Monday, February 29, 2016

A Drive Through Delhi

Indian traffic.  You can read about it--it's terrible, lines are suggestions, everybody honks all the time, there are all sorts of vehicles, people, and animals in the roads--but until you actually experience it, you don't really understand.

In the good news department, I did my homework, and I knew what to expect, so instead of having ALL THE PANIC as every car, truck, motorcycle, auto-rickshaw, and bicycle delivery vehicle became dancers in a truly intimate tango to the music of blaring car horns, I sat up straight and watched.  There has to be some method to the madness.  Despite having people coming within what had to be an inch of the vehicle on all sides, I saw not a single accident on the way from the airport to the hotel, which took about an hour to get to, since I arrived during rush hour.

People wandered through the mayhem of four "lanes" of drivers all trying to funnel into one.  Drivers just stopped in the middle of the street.  Delivery vehicles drove the wrong way down the road.  A goat meandered into the traffic, only to be herded back to the roadside shop where it lived.  At a point where everyone was stopped, a woman with an infant made the rounds, knocking on car windows, making an eating gesture.  Someone gave her an orange.  She was very insistent when she knocked on my window.  I felt like a very bad person when I did not give her anything.  (The issue of beggars in India is a huge one, and worth an entire separate blog--basically, if you're moved by the plight of the poor, and it's impossible not to be, there are better ways to help. I expect this conflicting sense of guilt to be a continuing struggle during my stay here.)

I spotted at least four men peeing on walls.  The smell of the city is very strong.  According to the CDC, Delhi has the worst air pollution in the world.  I believe it.  I'm very grateful that I don't suffer from asthma, or other respiratory issues.  There is refuse everywhere, although I did see a large number of people sweeping the sides of the roads.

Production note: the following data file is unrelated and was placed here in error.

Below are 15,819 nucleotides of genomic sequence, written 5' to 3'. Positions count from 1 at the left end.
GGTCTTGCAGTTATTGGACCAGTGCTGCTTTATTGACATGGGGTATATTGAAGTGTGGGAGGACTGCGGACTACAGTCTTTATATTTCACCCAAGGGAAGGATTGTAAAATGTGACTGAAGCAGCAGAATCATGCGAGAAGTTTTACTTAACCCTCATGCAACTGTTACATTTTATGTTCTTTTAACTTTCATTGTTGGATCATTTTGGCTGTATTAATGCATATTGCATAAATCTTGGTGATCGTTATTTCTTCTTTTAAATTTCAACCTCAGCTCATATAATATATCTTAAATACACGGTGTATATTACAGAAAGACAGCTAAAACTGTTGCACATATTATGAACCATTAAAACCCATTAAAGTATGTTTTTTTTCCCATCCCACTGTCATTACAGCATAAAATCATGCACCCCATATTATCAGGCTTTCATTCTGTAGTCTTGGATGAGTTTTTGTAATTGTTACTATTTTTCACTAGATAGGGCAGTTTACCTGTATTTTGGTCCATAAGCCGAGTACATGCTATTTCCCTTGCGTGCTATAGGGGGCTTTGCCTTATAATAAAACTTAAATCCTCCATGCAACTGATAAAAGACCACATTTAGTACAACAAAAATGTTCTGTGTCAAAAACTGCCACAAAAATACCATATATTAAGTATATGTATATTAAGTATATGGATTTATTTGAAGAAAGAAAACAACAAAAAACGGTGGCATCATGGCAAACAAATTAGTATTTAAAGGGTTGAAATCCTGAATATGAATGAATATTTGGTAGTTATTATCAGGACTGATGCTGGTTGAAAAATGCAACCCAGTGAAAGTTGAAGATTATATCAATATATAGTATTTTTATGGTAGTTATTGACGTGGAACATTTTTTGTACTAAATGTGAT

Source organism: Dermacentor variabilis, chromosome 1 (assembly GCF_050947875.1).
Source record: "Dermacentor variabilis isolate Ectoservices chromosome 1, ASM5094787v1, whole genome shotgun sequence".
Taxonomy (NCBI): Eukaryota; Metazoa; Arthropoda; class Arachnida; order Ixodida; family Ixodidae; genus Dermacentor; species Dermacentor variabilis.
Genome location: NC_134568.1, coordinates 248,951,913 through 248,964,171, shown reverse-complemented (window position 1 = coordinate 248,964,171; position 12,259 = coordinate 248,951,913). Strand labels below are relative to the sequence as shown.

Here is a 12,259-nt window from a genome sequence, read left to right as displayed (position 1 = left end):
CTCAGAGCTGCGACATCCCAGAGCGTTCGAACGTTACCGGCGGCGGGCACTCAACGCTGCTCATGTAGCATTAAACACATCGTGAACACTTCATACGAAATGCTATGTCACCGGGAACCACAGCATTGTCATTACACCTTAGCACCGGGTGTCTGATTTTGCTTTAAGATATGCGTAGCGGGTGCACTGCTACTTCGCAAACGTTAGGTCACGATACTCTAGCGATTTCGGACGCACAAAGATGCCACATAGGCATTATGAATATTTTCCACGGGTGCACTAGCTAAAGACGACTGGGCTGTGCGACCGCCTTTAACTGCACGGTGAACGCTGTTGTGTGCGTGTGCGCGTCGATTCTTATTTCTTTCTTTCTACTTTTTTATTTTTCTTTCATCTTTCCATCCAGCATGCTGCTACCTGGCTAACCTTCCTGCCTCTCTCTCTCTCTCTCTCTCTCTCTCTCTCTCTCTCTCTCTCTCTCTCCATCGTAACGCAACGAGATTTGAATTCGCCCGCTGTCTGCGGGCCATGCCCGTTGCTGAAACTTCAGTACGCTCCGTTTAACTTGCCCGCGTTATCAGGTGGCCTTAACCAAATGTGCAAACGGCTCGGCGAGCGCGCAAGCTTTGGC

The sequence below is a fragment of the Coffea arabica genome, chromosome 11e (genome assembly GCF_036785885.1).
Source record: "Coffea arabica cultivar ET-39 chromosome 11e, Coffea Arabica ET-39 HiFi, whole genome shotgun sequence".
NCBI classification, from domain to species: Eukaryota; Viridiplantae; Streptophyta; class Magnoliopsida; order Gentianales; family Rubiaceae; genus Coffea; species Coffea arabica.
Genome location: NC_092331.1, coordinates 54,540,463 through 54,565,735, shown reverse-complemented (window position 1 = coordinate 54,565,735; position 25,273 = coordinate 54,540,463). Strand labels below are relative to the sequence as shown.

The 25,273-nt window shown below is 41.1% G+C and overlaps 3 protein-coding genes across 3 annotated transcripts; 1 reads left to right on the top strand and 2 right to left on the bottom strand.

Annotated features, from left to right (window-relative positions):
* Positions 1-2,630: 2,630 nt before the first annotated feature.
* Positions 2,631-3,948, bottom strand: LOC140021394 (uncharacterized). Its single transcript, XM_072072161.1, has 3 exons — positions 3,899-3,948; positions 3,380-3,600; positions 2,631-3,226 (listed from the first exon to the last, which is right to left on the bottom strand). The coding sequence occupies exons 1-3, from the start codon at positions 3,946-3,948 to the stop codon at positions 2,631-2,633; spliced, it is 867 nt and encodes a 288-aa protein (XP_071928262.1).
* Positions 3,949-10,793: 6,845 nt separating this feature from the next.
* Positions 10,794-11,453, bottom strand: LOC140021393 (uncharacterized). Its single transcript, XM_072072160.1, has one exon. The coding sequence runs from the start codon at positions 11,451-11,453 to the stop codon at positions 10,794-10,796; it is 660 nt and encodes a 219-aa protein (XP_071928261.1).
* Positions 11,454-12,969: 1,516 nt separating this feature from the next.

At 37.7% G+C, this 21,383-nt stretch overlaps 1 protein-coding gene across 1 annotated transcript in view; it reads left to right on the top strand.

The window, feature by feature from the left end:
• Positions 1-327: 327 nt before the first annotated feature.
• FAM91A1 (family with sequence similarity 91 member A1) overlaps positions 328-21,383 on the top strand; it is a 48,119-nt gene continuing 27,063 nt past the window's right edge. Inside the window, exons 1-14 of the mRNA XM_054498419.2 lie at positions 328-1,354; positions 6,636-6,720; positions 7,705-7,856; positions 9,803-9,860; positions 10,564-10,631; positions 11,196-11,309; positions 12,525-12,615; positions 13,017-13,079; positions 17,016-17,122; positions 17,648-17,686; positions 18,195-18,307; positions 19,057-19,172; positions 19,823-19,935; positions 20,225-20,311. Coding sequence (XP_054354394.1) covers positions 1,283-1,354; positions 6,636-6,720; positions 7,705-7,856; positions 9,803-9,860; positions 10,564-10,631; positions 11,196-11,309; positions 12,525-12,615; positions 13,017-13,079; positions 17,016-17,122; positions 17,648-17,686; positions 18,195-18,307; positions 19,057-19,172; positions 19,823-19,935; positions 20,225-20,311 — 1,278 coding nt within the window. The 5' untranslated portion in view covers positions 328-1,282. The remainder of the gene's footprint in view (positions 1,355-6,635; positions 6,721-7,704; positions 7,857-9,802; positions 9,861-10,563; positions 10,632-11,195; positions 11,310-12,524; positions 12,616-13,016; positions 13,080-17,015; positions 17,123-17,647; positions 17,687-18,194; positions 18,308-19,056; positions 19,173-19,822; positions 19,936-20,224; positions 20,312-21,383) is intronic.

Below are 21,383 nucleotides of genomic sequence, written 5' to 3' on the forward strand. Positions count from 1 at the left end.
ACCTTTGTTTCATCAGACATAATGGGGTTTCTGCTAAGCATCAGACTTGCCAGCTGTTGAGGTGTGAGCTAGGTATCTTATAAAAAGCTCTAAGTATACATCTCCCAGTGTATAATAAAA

To try to stay awake, I walked out the (guarded) gate of my hotel, into an alleyway, where I shadowed locals to walk among the vehicles to the Select CityWalk, a high end shopping mall full of things like United Colors of Benneton, Forever 21, and Guess.  To get into the mall--and my hotel, for that matter--you have to go through a metal detector, and send your bag through a scanner, or have it looked through manually by a guard.  It's a mixed feeling of security that these measures are taken, and sadness that they appear to be necessary.

I managed to stay awake until 4:45 PM, then gave up and slept. Woke up at 11:00 PM, took Ambien, and then slept right on through until 6:00 AM.  Hoping that I did a good enough job to kick my jet lag away.  That stuff is no joke!

So far, everyone I've encountered has been unfailingly polite, and I'm settling well.  Today I'll meet my guide (met the driver yesterday), and anybody else who is a member of my tour, then it's off to begin exploring more of New Delhi.


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